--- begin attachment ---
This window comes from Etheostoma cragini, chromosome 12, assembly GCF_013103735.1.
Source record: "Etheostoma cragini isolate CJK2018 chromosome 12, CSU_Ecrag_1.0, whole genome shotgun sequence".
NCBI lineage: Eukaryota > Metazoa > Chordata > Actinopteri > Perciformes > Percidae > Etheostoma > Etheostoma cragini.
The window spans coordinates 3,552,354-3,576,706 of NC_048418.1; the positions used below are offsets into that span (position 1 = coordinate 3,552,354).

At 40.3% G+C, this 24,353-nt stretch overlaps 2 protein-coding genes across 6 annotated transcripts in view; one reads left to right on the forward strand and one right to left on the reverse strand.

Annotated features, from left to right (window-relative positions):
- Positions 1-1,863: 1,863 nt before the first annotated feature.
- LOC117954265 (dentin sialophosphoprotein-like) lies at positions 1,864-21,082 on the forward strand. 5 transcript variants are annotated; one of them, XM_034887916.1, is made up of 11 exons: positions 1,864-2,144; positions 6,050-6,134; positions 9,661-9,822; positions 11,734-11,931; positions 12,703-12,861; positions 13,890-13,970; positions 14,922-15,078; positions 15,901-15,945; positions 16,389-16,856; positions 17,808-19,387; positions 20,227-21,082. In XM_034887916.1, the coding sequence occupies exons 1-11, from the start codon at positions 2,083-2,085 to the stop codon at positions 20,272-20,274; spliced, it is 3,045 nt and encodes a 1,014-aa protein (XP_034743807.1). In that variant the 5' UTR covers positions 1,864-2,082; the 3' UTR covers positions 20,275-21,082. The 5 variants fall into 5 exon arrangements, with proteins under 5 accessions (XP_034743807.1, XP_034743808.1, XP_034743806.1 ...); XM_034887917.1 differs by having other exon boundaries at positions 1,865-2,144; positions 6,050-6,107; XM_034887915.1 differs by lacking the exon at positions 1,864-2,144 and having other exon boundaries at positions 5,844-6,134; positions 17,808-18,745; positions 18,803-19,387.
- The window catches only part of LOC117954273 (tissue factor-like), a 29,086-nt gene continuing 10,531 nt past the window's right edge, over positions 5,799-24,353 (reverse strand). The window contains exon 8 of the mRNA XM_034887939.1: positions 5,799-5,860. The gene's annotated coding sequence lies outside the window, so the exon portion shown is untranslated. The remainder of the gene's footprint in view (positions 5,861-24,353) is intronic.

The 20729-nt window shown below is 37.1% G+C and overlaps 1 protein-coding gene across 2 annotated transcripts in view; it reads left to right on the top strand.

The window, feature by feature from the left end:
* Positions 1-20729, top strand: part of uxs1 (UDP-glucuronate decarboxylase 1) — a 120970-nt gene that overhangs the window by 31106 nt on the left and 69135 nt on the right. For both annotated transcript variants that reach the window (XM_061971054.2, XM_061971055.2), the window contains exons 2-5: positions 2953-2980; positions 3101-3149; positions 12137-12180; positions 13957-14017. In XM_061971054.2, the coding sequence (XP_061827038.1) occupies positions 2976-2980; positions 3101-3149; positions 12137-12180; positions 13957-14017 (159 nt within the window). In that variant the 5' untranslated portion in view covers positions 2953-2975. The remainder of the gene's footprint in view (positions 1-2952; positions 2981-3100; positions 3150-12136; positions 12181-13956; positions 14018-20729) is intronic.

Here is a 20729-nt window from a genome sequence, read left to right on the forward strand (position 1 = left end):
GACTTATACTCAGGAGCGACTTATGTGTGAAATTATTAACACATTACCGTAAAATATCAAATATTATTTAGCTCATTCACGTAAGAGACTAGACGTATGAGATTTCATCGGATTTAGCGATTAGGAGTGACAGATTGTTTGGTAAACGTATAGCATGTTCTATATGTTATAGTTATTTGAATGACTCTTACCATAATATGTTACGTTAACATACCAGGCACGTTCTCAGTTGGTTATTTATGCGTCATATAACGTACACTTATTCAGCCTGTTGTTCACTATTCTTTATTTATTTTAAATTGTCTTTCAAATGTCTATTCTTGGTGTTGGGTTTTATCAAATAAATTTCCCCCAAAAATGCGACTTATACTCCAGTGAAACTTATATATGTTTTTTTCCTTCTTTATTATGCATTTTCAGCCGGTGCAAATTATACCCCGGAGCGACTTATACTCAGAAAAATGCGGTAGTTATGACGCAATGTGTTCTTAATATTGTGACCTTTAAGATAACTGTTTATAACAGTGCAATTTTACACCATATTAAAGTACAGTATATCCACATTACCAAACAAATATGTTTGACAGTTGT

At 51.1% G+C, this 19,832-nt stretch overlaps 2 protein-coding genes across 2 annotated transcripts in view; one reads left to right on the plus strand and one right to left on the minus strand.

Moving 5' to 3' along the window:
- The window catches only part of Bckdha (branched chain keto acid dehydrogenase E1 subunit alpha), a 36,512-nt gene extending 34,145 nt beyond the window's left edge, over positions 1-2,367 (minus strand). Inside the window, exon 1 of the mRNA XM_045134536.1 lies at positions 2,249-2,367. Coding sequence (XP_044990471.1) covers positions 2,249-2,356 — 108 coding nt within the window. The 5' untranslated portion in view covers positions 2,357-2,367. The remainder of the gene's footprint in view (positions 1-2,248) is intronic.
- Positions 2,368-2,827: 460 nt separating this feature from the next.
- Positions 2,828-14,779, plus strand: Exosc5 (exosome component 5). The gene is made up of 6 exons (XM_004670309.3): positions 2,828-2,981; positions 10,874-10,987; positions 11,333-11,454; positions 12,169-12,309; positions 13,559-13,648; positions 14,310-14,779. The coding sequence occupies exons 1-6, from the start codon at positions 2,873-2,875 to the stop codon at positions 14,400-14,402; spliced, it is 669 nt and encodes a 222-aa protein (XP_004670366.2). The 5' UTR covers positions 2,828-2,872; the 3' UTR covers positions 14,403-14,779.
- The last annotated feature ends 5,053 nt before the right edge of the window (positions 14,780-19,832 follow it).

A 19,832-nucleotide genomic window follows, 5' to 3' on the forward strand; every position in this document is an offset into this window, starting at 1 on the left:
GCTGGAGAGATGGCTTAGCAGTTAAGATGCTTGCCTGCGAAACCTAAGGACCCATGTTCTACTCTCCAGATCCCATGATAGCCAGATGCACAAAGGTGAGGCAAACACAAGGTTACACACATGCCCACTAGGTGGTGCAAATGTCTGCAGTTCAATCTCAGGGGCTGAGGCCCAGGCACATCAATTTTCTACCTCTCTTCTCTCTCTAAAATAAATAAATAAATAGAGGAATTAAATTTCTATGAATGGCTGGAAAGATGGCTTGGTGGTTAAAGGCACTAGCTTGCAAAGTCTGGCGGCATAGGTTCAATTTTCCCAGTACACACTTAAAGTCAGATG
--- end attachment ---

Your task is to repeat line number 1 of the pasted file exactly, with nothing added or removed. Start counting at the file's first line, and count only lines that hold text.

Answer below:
This window comes from Etheostoma cragini, chromosome 12, assembly GCF_013103735.1.